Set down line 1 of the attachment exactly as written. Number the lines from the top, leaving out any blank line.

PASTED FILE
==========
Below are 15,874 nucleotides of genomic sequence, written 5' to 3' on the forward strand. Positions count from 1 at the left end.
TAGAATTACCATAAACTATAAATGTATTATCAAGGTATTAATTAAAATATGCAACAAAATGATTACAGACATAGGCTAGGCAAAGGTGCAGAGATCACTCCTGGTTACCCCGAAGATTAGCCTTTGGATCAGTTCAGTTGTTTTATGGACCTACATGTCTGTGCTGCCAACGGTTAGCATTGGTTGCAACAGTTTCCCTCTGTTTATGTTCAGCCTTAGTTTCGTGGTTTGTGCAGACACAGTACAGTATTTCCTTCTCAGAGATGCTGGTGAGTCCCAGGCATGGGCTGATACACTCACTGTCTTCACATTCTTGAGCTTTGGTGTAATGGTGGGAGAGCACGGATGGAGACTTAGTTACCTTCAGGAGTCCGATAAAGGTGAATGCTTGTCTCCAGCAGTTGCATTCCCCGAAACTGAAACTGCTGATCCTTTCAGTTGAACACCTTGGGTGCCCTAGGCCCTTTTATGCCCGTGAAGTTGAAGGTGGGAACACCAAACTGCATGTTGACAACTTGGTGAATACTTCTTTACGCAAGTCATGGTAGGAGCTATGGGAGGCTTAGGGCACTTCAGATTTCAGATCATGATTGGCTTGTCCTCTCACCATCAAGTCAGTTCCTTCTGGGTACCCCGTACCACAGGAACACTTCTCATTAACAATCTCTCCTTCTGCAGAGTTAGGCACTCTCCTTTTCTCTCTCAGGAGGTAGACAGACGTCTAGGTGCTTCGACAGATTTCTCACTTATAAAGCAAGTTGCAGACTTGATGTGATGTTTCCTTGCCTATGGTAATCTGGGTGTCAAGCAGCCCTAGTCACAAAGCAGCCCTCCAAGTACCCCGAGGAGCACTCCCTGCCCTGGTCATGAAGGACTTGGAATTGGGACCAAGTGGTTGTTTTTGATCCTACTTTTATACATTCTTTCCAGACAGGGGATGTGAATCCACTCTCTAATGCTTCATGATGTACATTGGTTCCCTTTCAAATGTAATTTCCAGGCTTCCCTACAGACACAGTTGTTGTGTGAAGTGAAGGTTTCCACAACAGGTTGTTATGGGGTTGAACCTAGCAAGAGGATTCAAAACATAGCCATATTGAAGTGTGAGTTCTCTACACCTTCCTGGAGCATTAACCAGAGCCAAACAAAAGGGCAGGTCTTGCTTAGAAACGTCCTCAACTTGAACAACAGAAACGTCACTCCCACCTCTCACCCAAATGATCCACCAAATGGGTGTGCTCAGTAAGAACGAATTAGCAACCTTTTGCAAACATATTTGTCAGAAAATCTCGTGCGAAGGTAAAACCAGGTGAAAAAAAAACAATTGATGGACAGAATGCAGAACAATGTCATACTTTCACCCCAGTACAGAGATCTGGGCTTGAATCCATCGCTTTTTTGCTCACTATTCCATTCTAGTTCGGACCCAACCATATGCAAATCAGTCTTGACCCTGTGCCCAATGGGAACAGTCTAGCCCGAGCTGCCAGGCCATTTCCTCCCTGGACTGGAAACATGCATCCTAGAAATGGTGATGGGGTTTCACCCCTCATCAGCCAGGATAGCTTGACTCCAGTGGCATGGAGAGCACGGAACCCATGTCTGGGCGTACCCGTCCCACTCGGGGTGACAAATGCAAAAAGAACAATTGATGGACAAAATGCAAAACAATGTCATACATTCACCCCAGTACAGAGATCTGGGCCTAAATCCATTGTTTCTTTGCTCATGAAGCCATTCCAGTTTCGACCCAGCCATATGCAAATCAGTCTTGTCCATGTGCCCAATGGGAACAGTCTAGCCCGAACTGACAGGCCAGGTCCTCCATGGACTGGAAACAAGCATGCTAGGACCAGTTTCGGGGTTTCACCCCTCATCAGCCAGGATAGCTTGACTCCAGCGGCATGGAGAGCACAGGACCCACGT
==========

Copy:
Below are 15,874 nucleotides of genomic sequence, written 5' to 3' on the forward strand. Positions count from 1 at the left end.